The United States is falling behind in global economic competition, with the result being lost jobs and a rising trade deficit. One reason for this fall is that international trade has become much more competitive. U.S. enterprises are up against formidable competitors, many of them are receiving significant support from their governments as they seek to win in the race for economic advantage and the jobs that go with it.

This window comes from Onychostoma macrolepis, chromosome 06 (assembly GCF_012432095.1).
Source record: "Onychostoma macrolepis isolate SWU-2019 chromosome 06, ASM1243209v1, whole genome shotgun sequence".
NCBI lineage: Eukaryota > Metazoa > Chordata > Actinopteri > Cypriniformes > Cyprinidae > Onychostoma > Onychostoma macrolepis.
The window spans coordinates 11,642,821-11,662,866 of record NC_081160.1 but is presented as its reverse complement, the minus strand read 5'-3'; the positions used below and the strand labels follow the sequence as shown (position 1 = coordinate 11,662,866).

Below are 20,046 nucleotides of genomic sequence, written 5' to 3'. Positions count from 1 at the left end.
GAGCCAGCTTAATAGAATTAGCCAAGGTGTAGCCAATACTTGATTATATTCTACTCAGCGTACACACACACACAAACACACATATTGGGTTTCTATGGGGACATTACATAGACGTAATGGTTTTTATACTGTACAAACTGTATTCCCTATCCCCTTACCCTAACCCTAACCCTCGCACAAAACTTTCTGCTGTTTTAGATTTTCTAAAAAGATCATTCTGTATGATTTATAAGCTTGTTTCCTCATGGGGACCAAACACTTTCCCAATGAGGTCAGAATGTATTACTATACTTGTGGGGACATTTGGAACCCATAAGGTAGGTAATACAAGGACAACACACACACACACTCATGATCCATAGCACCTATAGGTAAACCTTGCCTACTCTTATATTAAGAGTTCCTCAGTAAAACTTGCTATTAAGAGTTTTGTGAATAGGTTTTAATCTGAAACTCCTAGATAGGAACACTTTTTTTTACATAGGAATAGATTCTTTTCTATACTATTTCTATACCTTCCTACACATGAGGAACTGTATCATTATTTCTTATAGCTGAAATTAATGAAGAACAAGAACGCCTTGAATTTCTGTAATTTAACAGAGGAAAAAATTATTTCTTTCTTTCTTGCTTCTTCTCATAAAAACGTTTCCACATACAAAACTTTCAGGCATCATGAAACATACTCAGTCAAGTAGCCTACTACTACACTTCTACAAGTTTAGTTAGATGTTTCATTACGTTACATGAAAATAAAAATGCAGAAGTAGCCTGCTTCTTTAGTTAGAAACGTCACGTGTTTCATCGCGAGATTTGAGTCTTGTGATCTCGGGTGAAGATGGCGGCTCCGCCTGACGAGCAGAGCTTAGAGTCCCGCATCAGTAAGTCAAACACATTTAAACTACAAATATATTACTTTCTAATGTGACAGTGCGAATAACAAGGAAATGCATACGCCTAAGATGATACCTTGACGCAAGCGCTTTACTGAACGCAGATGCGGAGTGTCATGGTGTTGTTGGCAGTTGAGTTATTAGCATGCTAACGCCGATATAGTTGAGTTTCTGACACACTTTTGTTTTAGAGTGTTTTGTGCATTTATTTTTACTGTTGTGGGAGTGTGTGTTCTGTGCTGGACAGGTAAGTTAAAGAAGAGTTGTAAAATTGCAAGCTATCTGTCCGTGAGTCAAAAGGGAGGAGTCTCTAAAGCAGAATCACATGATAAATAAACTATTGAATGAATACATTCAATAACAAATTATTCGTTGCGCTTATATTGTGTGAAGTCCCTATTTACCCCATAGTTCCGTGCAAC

One key factor in this competitive race is export financing. Foreign competitors enjoy substantial and growing support from their countries’ export credit agencies (ECAs). Indeed, many of the United States’ strongest international trade competitors invest significantly more in export credit assistance as a share of both GDP and exports than the United States does. With the temporary reauthorization of the U.S. Export-Import (Ex-Im) Bank set to expire on May 31, 2012 and as the U.S. Congress looks to reauthorize the Bank for a new five-year term, some free-market or libertarian organizations (e.g., Cato Institute, Club for Growth, Citizens for Limited Government, etc.) have been arguing against reauthorization, making a number of claims about why Ex-Im is not needed. Most of these arguments are not grounded in analysis, but rather are ideological in nature, based on faulty theories and assumptions about markets, globalization, competitiveness and trade. Here is a brief list of the common arguments made by Ex-Im opponents and why they are wrong.